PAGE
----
Yes, there will be football on this blog again in the near future

But in the meantime, if I had to quickly toss off an observation about last week's Saints-Falcons game, it would look very much like what Wang says here.

In fact, the second half of the fourth quarter and overtime seemed a lot like a battle of which team was more determined to piss away the win. The Saints gave it their best shot, but Atlanta dug deep and found a way. High five! Or something.

Also Mike Smith is an idiot.

Karl Rove tells Baltimore protesters to eat cake

Cut to somewhere inside Rove's head: "Mmmm cake"

via Think Progress


Now that support of Occupy Wall Street is slipping in the polls, how long will it be before Buddy Roemer starts looking for a new bandwagon to jump on?

Tuesday, November 15, 2011

"Privately owned public spaces"

Weird legal territory we're getting into with this stuff.
When the Occupy Wall Street demonstration began on September 17, protesters were quickly blocked from Wall Street and settled into nearby Zuccotti Park for their occupation. But as this morning’s near-eviction by New York Police at the behest of owners Brookfield Properties made clear, Zuccotti isn’t a public park with all the free speech protections that come with public property; rather, it’s a privately owned public space.

Privately owned public spaces have proliferated in the past several decades—there are almost 550 in New York City—as a result of zoning concessions the city grants to real estate developers: in exchange for setting aside a nominally public space, property owners such as Brookfield are allowed to bypass height or setback restrictions on their buildings.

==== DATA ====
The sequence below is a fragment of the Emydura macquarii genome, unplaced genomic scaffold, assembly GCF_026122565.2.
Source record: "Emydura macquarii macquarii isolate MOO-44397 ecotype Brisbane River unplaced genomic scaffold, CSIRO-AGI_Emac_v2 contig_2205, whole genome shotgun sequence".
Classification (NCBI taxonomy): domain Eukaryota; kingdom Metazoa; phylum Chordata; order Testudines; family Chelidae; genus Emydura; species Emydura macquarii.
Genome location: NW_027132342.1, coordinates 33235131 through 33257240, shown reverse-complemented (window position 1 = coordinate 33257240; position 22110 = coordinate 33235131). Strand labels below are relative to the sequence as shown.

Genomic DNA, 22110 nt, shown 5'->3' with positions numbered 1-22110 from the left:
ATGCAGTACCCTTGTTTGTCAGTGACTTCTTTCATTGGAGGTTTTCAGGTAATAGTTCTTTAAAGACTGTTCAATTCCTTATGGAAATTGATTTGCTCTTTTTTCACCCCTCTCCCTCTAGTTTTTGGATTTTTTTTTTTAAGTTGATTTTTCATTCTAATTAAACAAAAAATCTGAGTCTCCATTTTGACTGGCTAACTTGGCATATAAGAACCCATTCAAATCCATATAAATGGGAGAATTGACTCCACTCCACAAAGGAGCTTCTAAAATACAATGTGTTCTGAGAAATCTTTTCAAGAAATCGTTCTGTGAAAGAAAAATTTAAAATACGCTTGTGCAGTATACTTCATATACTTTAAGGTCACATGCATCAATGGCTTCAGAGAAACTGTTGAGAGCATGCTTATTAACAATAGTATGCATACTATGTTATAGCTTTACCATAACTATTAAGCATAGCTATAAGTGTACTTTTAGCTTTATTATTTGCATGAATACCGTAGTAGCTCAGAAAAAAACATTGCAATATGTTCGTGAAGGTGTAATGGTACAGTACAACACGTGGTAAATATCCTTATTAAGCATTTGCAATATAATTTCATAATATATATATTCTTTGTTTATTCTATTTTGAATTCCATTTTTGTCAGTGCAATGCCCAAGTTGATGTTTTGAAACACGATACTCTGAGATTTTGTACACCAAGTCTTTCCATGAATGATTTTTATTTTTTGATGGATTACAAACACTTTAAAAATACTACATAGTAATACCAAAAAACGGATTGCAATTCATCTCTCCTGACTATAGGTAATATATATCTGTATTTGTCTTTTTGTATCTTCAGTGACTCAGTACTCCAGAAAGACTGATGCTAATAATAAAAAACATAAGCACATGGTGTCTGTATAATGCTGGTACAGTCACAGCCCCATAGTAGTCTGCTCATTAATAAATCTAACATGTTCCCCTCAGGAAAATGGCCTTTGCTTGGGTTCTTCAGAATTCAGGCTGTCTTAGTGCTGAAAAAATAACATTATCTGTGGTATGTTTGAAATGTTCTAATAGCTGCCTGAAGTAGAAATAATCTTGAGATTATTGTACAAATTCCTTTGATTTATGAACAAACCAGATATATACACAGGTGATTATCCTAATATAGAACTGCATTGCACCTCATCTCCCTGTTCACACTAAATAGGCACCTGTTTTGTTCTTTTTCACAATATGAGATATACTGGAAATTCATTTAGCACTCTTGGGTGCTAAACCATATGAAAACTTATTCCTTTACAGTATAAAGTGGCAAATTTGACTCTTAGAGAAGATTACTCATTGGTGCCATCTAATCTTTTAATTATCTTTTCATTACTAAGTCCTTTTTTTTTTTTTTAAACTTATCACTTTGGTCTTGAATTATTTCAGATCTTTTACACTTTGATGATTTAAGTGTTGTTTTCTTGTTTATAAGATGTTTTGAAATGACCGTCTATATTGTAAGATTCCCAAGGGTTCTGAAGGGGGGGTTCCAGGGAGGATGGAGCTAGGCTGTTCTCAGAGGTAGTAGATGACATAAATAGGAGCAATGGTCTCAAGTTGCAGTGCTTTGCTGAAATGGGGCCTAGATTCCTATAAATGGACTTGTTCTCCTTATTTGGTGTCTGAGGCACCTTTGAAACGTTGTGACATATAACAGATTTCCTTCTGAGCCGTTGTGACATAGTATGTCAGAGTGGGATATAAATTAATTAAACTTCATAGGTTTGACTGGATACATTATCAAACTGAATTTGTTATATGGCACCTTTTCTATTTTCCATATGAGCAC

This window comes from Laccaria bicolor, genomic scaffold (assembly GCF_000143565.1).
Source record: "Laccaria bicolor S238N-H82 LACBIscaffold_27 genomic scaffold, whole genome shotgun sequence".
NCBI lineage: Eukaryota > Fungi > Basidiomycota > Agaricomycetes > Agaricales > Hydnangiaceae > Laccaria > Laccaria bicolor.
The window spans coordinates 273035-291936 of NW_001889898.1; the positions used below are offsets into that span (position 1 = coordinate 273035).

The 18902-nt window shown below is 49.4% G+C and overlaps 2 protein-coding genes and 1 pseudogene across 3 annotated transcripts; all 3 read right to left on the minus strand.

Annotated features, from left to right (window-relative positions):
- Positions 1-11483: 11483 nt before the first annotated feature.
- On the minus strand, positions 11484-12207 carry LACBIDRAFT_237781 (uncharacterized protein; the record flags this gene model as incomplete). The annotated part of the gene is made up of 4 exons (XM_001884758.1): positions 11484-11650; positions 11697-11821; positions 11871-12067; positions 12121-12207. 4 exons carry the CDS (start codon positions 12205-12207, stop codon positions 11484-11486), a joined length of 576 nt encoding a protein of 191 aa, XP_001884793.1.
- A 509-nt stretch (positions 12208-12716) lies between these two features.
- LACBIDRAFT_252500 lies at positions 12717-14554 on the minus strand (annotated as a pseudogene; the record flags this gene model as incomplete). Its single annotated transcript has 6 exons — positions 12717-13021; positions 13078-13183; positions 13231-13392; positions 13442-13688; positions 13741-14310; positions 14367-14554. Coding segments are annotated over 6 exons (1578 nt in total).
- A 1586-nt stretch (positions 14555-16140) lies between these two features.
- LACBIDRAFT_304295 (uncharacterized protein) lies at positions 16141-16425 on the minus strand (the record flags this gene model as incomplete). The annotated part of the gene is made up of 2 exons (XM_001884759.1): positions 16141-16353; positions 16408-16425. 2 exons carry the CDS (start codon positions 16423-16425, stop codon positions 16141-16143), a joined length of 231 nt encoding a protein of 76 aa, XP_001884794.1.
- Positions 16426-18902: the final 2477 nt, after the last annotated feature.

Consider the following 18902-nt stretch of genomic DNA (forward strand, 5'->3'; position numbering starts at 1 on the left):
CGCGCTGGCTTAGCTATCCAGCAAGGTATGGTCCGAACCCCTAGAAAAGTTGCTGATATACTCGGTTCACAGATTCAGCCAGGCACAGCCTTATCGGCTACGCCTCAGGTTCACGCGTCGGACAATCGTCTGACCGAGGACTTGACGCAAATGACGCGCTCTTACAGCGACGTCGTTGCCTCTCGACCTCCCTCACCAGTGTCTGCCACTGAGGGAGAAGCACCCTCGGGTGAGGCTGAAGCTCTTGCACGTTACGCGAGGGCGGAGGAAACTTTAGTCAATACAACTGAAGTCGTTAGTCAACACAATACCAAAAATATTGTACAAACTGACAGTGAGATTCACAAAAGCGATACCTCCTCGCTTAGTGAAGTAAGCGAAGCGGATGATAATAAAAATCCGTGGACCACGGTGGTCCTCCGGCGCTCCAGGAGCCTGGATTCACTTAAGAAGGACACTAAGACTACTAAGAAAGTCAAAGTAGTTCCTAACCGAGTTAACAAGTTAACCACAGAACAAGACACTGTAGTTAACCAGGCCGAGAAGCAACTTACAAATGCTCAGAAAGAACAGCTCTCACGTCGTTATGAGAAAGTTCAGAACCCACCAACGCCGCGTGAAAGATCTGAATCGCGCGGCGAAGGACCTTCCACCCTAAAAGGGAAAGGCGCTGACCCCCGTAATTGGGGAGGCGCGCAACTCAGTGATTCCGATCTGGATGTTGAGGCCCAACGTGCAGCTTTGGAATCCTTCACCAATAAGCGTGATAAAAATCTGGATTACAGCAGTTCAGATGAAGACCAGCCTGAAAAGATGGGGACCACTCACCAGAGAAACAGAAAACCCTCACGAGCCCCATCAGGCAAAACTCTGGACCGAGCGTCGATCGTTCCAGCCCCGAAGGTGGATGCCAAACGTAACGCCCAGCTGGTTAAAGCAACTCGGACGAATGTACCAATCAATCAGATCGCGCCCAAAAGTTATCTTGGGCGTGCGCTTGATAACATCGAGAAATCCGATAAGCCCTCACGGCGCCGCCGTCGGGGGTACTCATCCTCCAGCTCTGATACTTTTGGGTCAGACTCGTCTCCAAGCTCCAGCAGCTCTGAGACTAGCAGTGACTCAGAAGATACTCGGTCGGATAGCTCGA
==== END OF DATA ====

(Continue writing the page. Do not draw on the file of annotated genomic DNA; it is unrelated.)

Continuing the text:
But the problem with privately owned public spaces is that they’re no substitution for purely public spaces, because First Amendment protections don’t really apply when the owners of a space are non-governmental.

I don't think any private enterprise owns Duncan Plaza which means, then, that the #OccupyNOLA protesters haven't been faithfully emulating their New York counterparts. Where could they relocate such that they are more in sync with the movement? Where are New Orleans' "privately owned public spaces"?

Piazza D'Italia is interesting in that it is more or less the inverse of what we're looking for. It is owned and maintained by a city run "Development Corporation" but mainly serves as an adornment to the Lowes Hotel making it more of a publicly owned private space.

Our beloved Mr. Peanut Park comes close but it's really more of a billboard than an amenity.

K&B Plaza is just a privately owned office park. Also nobody ever goes there.

Then there's Champions Square which is mostly a state-financed operation through the Louisiana Stadium and Exposition District and overseen by SMG. All of which is to say it's a free-money-for-Tom-Benson machine and therefore a publicly financed public space producing a private profit at a vast public expense.

So I'm still kind of stumped here. Is there a local analog to Zuccotti Park's "public-private" partnership? Where in New Orleans do we find the appearance of a public space except with no real obligation to respect the rights of citizens a public good carries with it? That sounds sort of like what Mike Bloomberg is paying Kira Orange-Jones to do to our public schools. The concept is being imported from New York after all.